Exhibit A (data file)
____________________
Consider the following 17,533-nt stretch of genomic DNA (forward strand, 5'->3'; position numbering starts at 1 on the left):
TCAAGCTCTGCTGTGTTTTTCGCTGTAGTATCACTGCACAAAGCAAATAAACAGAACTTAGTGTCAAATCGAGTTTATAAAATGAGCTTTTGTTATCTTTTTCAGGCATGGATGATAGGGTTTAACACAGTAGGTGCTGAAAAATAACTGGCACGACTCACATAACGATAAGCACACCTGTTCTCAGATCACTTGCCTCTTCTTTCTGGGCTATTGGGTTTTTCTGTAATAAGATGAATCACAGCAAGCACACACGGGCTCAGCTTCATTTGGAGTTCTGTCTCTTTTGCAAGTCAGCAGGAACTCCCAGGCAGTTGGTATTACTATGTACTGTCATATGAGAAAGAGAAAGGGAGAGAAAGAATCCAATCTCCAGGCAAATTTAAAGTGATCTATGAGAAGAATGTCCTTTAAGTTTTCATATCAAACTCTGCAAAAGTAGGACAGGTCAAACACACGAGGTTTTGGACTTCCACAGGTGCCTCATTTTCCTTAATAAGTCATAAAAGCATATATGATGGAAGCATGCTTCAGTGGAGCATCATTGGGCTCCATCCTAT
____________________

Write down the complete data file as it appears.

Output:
Consider the following 17,533-nt stretch of genomic DNA (forward strand, 5'->3'; position numbering starts at 1 on the left):
TCAAGCTCTGCTGTGTTTTTCGCTGTAGTATCACTGCACAAAGCAAATAAACAGAACTTAGTGTCAAATCGAGTTTATAAAATGAGCTTTTGTTATCTTTTTCAGGCATGGATGATAGGGTTTAACACAGTAGGTGCTGAAAAATAACTGGCACGACTCACATAACGATAAGCACACCTGTTCTCAGATCACTTGCCTCTTCTTTCTGGGCTATTGGGTTTTTCTGTAATAAGATGAATCACAGCAAGCACACACGGGCTCAGCTTCATTTGGAGTTCTGTCTCTTTTGCAAGTCAGCAGGAACTCCCAGGCAGTTGGTATTACTATGTACTGTCATATGAGAAAGAGAAAGGGAGAGAAAGAATCCAATCTCCAGGCAAATTTAAAGTGATCTATGAGAAGAATGTCCTTTAAGTTTTCATATCAAACTCTGCAAAAGTAGGACAGGTCAAACACACGAGGTTTTGGACTTCCACAGGTGCCTCATTTTCCTTAATAAGTCATAAAAGCATATATGATGGAAGCATGCTTCAGTGGAGCATCATTGGGCTCCATCCTAT